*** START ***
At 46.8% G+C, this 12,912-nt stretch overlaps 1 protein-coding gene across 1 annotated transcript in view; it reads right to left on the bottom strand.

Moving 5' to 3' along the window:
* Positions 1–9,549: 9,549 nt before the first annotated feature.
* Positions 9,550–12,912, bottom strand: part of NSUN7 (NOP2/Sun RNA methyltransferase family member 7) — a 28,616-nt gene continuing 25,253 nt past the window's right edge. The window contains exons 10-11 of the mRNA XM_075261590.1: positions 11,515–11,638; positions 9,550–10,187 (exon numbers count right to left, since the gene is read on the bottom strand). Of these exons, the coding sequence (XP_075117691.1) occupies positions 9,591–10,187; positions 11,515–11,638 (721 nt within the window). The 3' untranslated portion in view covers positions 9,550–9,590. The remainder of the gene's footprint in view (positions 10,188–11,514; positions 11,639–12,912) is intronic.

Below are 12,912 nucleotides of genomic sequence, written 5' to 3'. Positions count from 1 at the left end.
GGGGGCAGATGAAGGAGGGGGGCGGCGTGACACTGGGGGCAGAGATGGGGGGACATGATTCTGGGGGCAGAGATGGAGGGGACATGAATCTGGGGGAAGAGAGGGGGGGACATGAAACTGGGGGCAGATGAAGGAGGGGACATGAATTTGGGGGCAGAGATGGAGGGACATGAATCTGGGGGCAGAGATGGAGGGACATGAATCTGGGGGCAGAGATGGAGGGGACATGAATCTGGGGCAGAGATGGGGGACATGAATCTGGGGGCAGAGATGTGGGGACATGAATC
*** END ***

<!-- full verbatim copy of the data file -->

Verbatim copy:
At 46.8% G+C, this 12,912-nt stretch overlaps 1 protein-coding gene across 1 annotated transcript in view; it reads right to left on the bottom strand.

Moving 5' to 3' along the window:
* Positions 1–9,549: 9,549 nt before the first annotated feature.
* Positions 9,550–12,912, bottom strand: part of NSUN7 (NOP2/Sun RNA methyltransferase family member 7) — a 28,616-nt gene continuing 25,253 nt past the window's right edge. The window contains exons 10-11 of the mRNA XM_075261590.1: positions 11,515–11,638; positions 9,550–10,187 (exon numbers count right to left, since the gene is read on the bottom strand). Of these exons, the coding sequence (XP_075117691.1) occupies positions 9,591–10,187; positions 11,515–11,638 (721 nt within the window). The 3' untranslated portion in view covers positions 9,550–9,590. The remainder of the gene's footprint in view (positions 10,188–11,514; positions 11,639–12,912) is intronic.

Below are 12,912 nucleotides of genomic sequence, written 5' to 3'. Positions count from 1 at the left end.
GGGGGCAGATGAAGGAGGGGGGCGGCGTGACACTGGGGGCAGAGATGGGGGGACATGATTCTGGGGGCAGAGATGGAGGGGACATGAATCTGGGGGAAGAGAGGGGGGGACATGAAACTGGGGGCAGATGAAGGAGGGGACATGAATTTGGGGGCAGAGATGGAGGGACATGAATCTGGGGGCAGAGATGGAGGGACATGAATCTGGGGGCAGAGATGGAGGGGACATGAATCTGGGGCAGAGATGGGGGACATGAATCTGGGGGCAGAGATGTGGGGACATGAATC